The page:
Illustration of Pip visiting a graveyard

Great Expectations

by Charles Dickens

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Pip's character development in Great Expectations


Pip's character development in Great Expectations is marked by his journey from innocence and naivety to self-awareness and maturity. Initially, he is ashamed of his origins and yearns for social advancement. Through various trials and moral struggles, including his relationships with characters like Joe and Magwitch, Pip ultimately learns the value of loyalty, humility, and true gentility.

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In Great Expectations, how does Pip's character evolve from the early chapters to when he leaves for London?

In the first few chapters, Pip is an innocent child, but he is conflicted when he leaves for London. He is extremely happy that he's going to be given the chance to become a gentleman, but he also feels guilty for leaving Joe at the forge. Pip also knows the significance of money in a person's life. A person who is wealthy is treated better than a poor person. Pip has seen this in Mr. Trabb and Mr. Pumblechook. All of this leads Pip to accept the false values of the rich when he gets to London, replacing the spiritual values he's been raised with.

Pip also has his first argument with Biddy when he asks her to improve Joe. Pip sees himself as superior to Joe and Biddy because he's going to London to become a gentleman. When Biddy refuses, Pip accuses her of being jealous, but he doesn't realize that Biddy already knows that money and social standing don't necessarily make a person good or happy. Pip assumes that Joe and Biddy want to be rich and to have the opportunities that Pip is going to have in London. At this point, Pip believes nothing is more important than having money to buy the things he wants and being a member of the upper class.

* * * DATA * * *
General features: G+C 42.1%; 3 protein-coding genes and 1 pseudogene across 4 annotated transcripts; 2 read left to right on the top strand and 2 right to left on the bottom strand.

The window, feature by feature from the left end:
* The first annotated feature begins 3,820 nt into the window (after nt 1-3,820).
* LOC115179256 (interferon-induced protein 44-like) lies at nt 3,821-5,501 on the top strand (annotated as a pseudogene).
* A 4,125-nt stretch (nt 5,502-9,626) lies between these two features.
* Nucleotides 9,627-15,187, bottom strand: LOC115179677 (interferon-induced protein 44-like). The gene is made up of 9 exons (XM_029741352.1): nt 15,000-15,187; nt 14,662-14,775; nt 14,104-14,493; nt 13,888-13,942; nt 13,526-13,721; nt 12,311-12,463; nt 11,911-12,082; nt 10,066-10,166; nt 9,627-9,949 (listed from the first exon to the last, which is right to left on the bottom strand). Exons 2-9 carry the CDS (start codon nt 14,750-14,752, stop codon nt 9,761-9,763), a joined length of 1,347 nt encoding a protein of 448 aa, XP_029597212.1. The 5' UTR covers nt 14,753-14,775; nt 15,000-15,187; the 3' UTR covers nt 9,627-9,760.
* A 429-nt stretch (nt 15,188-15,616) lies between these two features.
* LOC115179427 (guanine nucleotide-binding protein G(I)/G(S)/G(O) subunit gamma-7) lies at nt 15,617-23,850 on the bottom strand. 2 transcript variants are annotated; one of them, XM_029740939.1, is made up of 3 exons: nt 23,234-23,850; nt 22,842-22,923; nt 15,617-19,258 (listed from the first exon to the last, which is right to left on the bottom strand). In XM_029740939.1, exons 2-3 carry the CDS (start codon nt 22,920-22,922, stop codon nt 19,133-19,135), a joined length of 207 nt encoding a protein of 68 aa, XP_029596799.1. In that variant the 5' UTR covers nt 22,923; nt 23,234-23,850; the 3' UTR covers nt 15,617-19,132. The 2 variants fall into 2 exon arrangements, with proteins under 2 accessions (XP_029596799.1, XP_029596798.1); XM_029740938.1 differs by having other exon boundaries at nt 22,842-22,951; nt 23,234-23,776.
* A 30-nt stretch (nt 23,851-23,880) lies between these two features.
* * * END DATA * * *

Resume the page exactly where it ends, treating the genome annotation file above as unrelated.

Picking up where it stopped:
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In Great Expectations, how has Pip's behavior developed so far?

As said in the other answer, it is uncertain what point in the story is being specified. That being said, Pip's personality goes through several distinct stages as he grows into maturity.

As a child he is a kind, open-hearted boy with no expectations beyond becoming a village blacksmith like his brother-in-law Joe. He is humble and unassuming.

When he finds out he has "great expectations" and is provided the money to become a gentleman by a secret benefactor, his personality changes. He becomes a snob and becomes ashamed of Joe. For example, he sends a gift rather than going to visit his kind-hearted brother-in-law when he is in the village. Pip also lives lavishly to keep up appearances, and although he has a good deal of money, gets into debt. His snobbery becomes apparent as well at his horror that Magwitch, the former convict, is his benefactor.

After his stage of snobbery, Pip is humbled. He learns to appreciate and even love the dying Magwitch, and he is deeply moved when Joe, who lives so simply, pays his debts. Pip apologizes to Joe for his bad behavior. Pip has come to realize the true worth in a person doesn't reside in external appearances but in a person's heart.

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In Great Expectations, how has Pip's behavior developed so far?

If you want this question answered, you really have to specify what point in the story you are talking about.  In general, I will assume you are talking about the point where Pip is in London, because that is a natural place for this question.

Pip takes to being a gentleman well, in some respects.  He learns manners and how to get along in the right social circles.  He learns that not all wealthy people are happy.  Happiness turns out to be more elusive than he thought.  So is Estella.  Since his goal is to marry her, he intends to be a part of her circle.  She continues to tease him, but he gets nowhere with her and instead she takes up with Drummle.  Dummle is by far the most dispicable of the dispicable "gentlemen" in training that Pip meets.  Even the normally close Jaggers refers to him as Spider.

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